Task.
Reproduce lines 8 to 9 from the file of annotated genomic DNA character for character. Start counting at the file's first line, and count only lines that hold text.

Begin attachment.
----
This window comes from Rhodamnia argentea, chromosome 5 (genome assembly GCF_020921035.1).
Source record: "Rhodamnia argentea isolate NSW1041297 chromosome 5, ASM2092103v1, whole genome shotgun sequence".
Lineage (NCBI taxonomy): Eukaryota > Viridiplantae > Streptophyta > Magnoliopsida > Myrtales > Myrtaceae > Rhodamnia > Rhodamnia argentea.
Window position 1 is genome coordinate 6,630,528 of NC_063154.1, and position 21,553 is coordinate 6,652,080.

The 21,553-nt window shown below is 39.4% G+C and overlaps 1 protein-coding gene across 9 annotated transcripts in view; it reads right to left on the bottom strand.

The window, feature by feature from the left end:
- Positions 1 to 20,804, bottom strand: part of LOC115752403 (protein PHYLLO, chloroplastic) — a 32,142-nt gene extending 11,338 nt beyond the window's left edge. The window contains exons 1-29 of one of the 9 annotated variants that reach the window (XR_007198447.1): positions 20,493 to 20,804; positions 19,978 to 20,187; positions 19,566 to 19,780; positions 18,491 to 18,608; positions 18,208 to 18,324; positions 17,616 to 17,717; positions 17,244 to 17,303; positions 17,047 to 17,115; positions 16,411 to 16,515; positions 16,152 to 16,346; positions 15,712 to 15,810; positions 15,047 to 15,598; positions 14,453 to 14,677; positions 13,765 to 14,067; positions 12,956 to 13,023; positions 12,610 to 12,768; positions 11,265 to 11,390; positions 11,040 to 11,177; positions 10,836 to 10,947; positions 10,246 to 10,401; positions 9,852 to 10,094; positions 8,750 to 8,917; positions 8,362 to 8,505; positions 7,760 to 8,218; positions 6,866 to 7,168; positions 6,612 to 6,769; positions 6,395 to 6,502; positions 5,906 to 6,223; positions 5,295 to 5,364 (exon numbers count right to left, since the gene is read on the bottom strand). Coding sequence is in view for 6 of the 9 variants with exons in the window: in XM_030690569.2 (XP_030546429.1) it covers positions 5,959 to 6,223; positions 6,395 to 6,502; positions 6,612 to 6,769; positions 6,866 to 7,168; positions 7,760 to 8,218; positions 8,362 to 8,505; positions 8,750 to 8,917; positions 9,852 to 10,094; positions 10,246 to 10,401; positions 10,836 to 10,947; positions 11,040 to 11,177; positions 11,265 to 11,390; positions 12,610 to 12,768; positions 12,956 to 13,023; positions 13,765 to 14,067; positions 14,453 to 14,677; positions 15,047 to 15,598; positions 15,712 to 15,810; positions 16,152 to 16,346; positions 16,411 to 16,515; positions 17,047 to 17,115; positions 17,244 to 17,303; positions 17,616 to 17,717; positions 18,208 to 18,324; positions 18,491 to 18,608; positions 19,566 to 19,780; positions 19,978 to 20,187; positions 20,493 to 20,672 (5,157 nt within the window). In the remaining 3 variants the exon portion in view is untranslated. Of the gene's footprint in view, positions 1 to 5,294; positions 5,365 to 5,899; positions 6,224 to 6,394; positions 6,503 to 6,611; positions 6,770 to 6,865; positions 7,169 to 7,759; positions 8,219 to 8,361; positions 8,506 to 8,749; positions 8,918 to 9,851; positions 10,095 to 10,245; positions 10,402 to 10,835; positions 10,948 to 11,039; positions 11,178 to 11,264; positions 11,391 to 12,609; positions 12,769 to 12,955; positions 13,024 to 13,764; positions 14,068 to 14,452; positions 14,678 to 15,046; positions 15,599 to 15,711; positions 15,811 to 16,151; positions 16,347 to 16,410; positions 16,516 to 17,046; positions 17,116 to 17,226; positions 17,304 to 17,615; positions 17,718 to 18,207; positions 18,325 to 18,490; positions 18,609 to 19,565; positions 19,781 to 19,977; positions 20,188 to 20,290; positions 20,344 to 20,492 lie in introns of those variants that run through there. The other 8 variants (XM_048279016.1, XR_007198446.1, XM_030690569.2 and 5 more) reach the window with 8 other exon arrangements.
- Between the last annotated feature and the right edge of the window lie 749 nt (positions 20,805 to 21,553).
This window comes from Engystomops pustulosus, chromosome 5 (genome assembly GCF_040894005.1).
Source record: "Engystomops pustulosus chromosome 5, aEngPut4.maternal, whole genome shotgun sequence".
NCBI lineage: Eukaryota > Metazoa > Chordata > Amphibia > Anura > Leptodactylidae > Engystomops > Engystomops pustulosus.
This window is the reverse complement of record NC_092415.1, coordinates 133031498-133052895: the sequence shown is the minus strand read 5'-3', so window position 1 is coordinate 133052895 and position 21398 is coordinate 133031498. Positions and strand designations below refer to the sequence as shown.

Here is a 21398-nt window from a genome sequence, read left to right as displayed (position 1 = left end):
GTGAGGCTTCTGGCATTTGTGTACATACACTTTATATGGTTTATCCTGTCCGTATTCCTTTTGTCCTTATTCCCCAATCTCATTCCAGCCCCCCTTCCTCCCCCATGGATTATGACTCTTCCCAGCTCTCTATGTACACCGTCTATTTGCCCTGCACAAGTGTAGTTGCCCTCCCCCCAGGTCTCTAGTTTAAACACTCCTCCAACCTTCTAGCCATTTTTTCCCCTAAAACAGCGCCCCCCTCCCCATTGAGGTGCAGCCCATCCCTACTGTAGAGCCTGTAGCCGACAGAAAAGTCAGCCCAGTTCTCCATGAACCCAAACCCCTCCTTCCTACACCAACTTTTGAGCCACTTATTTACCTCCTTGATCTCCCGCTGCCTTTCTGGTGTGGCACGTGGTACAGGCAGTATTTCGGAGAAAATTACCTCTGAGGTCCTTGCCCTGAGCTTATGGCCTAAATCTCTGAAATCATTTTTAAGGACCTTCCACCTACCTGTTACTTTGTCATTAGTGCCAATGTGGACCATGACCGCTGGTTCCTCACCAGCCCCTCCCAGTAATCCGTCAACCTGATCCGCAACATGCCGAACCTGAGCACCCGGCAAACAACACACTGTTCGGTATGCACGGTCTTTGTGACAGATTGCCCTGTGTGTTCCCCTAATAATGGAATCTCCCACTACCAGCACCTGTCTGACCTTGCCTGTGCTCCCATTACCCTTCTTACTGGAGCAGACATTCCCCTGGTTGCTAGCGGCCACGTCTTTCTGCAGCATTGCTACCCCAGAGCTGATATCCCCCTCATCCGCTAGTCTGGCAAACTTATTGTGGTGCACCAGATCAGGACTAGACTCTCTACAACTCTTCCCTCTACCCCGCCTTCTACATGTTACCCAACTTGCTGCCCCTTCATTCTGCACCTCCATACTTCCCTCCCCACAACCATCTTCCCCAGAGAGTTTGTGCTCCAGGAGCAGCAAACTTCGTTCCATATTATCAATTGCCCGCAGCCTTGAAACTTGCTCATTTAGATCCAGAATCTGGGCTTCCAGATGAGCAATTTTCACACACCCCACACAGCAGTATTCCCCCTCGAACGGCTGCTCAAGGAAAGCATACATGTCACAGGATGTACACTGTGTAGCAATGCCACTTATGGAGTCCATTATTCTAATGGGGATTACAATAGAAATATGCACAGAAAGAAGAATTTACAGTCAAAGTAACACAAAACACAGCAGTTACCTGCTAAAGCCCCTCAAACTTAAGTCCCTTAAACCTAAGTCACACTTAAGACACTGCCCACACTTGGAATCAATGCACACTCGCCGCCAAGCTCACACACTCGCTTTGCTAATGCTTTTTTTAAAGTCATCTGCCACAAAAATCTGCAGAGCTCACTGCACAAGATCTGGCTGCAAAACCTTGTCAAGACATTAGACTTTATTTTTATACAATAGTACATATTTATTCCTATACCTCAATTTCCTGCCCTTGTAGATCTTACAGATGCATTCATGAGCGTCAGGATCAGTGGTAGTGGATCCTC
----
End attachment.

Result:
- Between the last annotated feature and the right edge of the window lie 749 nt (positions 20,805 to 21,553).
This window comes from Engystomops pustulosus, chromosome 5 (genome assembly GCF_040894005.1).